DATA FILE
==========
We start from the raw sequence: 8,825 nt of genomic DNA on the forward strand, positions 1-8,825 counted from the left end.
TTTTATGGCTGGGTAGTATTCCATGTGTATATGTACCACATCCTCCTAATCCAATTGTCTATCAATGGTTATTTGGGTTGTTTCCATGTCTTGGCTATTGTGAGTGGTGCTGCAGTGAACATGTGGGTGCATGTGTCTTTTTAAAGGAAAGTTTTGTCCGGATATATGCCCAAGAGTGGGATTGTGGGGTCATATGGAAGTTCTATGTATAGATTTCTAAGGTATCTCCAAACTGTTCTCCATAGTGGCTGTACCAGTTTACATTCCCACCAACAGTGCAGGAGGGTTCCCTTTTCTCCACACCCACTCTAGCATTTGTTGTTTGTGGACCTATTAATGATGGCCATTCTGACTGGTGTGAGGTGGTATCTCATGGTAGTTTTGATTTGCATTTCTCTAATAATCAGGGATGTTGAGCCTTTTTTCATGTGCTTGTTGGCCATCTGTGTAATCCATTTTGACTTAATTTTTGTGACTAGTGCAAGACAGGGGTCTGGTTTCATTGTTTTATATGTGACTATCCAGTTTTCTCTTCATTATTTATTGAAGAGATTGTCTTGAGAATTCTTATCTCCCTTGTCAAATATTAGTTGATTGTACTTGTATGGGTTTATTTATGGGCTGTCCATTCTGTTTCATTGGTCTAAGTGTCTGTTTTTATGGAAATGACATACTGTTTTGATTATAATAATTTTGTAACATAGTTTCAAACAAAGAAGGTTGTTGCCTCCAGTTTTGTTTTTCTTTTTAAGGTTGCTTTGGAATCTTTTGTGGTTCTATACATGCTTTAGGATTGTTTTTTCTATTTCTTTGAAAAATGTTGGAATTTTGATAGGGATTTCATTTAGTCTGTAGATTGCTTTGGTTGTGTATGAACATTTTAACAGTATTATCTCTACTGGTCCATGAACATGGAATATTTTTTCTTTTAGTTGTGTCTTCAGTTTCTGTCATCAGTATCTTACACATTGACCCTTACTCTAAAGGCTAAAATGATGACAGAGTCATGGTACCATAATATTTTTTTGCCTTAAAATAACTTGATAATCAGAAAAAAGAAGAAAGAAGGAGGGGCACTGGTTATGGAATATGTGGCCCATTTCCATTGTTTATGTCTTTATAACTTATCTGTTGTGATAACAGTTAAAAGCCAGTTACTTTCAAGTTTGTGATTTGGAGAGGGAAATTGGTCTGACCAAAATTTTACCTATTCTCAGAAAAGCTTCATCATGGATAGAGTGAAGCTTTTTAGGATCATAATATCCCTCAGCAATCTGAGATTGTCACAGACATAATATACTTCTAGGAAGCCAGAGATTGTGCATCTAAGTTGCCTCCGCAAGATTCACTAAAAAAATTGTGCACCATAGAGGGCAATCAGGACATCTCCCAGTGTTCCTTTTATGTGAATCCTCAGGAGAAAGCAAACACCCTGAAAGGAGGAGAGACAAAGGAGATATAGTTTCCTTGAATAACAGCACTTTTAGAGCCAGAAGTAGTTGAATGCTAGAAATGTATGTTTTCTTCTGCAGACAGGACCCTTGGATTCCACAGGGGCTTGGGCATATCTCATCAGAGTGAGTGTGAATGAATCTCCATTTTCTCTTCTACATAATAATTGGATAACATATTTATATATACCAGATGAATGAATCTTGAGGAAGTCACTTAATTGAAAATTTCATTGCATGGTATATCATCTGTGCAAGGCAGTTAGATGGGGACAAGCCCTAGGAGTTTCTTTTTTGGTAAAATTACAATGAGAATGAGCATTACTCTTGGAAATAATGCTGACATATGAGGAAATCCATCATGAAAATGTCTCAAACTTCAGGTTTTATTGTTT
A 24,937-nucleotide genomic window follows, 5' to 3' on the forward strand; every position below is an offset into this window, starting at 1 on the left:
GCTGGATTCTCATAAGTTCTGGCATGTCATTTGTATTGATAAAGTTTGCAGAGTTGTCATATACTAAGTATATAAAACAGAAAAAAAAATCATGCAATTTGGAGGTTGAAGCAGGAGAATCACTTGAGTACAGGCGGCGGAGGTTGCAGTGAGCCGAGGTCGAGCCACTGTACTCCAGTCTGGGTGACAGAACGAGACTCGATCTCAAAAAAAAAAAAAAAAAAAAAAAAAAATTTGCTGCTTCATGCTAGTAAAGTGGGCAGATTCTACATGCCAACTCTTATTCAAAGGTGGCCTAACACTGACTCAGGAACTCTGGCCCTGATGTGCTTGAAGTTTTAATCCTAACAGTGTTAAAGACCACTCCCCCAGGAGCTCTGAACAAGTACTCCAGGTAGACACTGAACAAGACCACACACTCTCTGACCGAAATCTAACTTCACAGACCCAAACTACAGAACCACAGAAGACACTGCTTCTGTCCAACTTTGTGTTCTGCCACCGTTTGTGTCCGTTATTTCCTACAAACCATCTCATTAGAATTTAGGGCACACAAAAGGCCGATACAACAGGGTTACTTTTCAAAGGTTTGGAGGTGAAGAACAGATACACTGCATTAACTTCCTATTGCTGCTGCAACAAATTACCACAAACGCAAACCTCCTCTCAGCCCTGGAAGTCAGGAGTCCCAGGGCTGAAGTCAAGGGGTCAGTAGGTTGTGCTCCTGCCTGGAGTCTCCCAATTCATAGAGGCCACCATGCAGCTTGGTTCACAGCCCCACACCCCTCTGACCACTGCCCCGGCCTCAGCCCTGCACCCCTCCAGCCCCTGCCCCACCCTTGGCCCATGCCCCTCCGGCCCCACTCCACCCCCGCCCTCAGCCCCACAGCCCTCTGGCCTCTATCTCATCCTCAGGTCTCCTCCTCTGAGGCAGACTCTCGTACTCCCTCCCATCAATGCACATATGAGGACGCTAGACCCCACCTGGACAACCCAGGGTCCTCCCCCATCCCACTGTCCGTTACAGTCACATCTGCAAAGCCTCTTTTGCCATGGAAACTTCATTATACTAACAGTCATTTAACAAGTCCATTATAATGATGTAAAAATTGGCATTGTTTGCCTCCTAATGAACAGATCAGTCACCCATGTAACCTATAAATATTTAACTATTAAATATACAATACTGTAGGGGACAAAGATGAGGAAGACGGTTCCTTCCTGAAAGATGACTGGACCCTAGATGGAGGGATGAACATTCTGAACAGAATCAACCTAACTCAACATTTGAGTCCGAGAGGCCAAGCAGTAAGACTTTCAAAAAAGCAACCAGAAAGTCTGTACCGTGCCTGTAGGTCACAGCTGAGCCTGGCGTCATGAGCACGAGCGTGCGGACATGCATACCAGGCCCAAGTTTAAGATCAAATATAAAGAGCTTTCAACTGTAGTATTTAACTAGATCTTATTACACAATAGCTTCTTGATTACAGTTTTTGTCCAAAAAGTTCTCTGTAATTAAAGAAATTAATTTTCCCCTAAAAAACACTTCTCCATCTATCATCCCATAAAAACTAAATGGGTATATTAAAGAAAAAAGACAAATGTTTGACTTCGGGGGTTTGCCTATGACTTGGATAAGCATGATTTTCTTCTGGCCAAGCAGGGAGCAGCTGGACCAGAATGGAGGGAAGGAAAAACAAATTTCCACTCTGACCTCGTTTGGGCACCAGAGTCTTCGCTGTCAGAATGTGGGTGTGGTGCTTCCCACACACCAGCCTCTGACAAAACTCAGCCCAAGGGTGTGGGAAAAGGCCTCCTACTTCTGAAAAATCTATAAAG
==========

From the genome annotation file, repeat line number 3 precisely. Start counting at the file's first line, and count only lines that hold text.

A 24,937-nucleotide genomic window follows, 5' to 3' on the forward strand; every position below is an offset into this window, starting at 1 on the left: